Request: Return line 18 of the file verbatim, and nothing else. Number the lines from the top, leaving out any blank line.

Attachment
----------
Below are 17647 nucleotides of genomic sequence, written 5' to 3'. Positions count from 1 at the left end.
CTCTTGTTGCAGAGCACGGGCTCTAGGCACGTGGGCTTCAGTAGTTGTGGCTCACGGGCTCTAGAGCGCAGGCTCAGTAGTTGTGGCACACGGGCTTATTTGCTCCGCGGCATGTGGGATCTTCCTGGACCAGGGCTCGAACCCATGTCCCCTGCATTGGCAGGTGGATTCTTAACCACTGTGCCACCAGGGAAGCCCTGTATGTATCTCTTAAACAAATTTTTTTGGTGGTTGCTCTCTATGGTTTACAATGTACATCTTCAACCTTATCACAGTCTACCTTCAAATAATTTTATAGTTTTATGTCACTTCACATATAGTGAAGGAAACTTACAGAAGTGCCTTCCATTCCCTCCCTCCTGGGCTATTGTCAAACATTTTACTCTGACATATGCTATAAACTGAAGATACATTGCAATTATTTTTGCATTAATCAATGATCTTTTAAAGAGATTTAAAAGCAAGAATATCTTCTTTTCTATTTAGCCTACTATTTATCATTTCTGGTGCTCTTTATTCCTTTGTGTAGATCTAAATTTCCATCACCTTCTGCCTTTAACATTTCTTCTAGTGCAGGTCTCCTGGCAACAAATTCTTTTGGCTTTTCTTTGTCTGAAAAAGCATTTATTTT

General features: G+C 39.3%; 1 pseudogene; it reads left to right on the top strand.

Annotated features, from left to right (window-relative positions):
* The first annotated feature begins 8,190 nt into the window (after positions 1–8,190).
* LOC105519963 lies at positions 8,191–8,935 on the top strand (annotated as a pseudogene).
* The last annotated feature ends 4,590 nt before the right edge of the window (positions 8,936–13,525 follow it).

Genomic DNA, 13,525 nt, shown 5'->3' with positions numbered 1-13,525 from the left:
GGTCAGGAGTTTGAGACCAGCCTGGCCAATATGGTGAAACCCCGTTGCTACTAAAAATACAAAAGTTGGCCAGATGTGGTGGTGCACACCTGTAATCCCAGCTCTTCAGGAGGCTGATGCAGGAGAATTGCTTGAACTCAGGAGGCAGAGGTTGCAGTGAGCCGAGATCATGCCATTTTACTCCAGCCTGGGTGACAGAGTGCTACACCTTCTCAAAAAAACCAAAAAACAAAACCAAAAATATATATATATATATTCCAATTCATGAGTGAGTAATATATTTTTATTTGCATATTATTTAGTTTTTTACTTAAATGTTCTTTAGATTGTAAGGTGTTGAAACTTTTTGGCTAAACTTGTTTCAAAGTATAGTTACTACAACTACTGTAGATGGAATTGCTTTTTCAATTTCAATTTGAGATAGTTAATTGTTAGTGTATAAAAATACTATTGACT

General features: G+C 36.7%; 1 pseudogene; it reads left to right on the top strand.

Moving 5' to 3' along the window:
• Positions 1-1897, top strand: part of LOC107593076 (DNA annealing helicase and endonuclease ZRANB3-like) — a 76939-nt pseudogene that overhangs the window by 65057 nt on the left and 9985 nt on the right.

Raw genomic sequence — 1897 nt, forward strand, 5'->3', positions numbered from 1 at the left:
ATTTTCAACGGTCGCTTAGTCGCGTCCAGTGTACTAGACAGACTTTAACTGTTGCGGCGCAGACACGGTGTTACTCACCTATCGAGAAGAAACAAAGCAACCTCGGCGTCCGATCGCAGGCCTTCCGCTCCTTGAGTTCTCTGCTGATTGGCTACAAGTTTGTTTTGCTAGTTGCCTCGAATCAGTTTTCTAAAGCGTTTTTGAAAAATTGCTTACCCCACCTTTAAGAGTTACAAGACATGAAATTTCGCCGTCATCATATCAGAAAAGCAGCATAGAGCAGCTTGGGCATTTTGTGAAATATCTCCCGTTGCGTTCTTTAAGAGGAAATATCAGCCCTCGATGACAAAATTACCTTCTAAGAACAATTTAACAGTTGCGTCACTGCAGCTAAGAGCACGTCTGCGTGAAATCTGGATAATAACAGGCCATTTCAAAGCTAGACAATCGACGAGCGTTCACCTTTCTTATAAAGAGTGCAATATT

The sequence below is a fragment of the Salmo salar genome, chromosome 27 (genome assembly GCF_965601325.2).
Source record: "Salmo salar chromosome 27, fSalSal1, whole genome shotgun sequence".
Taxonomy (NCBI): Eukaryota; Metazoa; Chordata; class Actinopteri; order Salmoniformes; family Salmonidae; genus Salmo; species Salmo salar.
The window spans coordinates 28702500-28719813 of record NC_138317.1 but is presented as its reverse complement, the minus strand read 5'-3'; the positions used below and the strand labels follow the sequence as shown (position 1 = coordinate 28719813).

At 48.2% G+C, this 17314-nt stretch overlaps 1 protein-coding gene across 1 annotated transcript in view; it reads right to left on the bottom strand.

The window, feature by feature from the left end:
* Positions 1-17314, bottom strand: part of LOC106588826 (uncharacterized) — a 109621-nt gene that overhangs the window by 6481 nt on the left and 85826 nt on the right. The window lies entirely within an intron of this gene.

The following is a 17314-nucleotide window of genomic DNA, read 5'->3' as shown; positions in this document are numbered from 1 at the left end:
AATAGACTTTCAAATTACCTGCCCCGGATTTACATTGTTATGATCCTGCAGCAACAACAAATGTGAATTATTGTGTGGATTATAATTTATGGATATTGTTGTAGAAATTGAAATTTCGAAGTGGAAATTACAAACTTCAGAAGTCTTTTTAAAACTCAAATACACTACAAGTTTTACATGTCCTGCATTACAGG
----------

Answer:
The window spans coordinates 28702500-28719813 of record NC_138317.1 but is presented as its reverse complement, the minus strand read 5'-3'; the positions used below and the strand labels follow the sequence as shown (position 1 = coordinate 28719813).